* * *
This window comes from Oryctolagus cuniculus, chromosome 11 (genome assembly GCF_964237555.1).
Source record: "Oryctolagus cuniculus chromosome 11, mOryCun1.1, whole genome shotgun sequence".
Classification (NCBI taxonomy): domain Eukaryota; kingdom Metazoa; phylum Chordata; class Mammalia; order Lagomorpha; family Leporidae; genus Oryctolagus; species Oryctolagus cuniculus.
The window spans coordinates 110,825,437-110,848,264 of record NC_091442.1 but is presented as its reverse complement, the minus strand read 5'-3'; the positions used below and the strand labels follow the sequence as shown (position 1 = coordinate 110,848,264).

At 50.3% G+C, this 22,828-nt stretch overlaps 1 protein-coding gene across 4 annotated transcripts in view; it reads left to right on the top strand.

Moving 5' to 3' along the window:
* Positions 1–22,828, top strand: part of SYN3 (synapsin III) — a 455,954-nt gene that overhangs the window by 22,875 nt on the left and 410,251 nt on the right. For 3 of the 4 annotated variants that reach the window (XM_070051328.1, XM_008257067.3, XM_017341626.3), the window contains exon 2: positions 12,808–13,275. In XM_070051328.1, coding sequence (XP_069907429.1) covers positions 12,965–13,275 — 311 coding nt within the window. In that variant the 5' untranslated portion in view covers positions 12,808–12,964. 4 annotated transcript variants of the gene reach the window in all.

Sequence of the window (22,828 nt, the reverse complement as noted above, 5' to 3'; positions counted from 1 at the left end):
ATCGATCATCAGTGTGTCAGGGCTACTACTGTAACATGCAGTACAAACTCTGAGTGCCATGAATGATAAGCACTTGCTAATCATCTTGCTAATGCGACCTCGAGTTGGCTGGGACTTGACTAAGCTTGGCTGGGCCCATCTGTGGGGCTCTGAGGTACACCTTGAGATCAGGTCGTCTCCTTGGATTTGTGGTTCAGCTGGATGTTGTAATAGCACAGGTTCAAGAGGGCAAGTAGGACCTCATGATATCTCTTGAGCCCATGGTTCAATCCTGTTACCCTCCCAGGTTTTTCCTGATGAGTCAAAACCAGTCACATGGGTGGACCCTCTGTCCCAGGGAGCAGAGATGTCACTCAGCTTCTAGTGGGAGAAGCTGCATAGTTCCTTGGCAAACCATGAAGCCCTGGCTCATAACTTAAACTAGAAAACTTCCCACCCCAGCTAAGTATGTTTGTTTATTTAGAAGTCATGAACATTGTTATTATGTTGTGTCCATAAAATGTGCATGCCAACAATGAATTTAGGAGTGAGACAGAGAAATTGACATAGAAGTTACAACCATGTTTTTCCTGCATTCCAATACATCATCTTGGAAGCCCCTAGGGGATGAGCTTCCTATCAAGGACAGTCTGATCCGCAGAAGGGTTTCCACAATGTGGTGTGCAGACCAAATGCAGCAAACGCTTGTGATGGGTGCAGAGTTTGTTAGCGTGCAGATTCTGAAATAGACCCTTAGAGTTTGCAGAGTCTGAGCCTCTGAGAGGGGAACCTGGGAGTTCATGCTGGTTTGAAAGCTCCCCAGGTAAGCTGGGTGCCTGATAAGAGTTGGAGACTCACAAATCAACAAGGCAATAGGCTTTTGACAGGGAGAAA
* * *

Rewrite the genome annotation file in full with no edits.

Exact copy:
This window comes from Oryctolagus cuniculus, chromosome 11 (genome assembly GCF_964237555.1).
Source record: "Oryctolagus cuniculus chromosome 11, mOryCun1.1, whole genome shotgun sequence".
Classification (NCBI taxonomy): domain Eukaryota; kingdom Metazoa; phylum Chordata; class Mammalia; order Lagomorpha; family Leporidae; genus Oryctolagus; species Oryctolagus cuniculus.
The window spans coordinates 110,825,437-110,848,264 of record NC_091442.1 but is presented as its reverse complement, the minus strand read 5'-3'; the positions used below and the strand labels follow the sequence as shown (position 1 = coordinate 110,848,264).

At 50.3% G+C, this 22,828-nt stretch overlaps 1 protein-coding gene across 4 annotated transcripts in view; it reads left to right on the top strand.

Moving 5' to 3' along the window:
* Positions 1–22,828, top strand: part of SYN3 (synapsin III) — a 455,954-nt gene that overhangs the window by 22,875 nt on the left and 410,251 nt on the right. For 3 of the 4 annotated variants that reach the window (XM_070051328.1, XM_008257067.3, XM_017341626.3), the window contains exon 2: positions 12,808–13,275. In XM_070051328.1, coding sequence (XP_069907429.1) covers positions 12,965–13,275 — 311 coding nt within the window. In that variant the 5' untranslated portion in view covers positions 12,808–12,964. 4 annotated transcript variants of the gene reach the window in all.

Sequence of the window (22,828 nt, the reverse complement as noted above, 5' to 3'; positions counted from 1 at the left end):
ATCGATCATCAGTGTGTCAGGGCTACTACTGTAACATGCAGTACAAACTCTGAGTGCCATGAATGATAAGCACTTGCTAATCATCTTGCTAATGCGACCTCGAGTTGGCTGGGACTTGACTAAGCTTGGCTGGGCCCATCTGTGGGGCTCTGAGGTACACCTTGAGATCAGGTCGTCTCCTTGGATTTGTGGTTCAGCTGGATGTTGTAATAGCACAGGTTCAAGAGGGCAAGTAGGACCTCATGATATCTCTTGAGCCCATGGTTCAATCCTGTTACCCTCCCAGGTTTTTCCTGATGAGTCAAAACCAGTCACATGGGTGGACCCTCTGTCCCAGGGAGCAGAGATGTCACTCAGCTTCTAGTGGGAGAAGCTGCATAGTTCCTTGGCAAACCATGAAGCCCTGGCTCATAACTTAAACTAGAAAACTTCCCACCCCAGCTAAGTATGTTTGTTTATTTAGAAGTCATGAACATTGTTATTATGTTGTGTCCATAAAATGTGCATGCCAACAATGAATTTAGGAGTGAGACAGAGAAATTGACATAGAAGTTACAACCATGTTTTTCCTGCATTCCAATACATCATCTTGGAAGCCCCTAGGGGATGAGCTTCCTATCAAGGACAGTCTGATCCGCAGAAGGGTTTCCACAATGTGGTGTGCAGACCAAATGCAGCAAACGCTTGTGATGGGTGCAGAGTTTGTTAGCGTGCAGATTCTGAAATAGACCCTTAGAGTTTGCAGAGTCTGAGCCTCTGAGAGGGGAACCTGGGAGTTCATGCTGGTTTGAAAGCTCCCCAGGTAAGCTGGGTGCCTGATAAGAGTTGGAGACTCACAAATCAACAAGGCAATAGGCTTTTGACAGGGAGAAA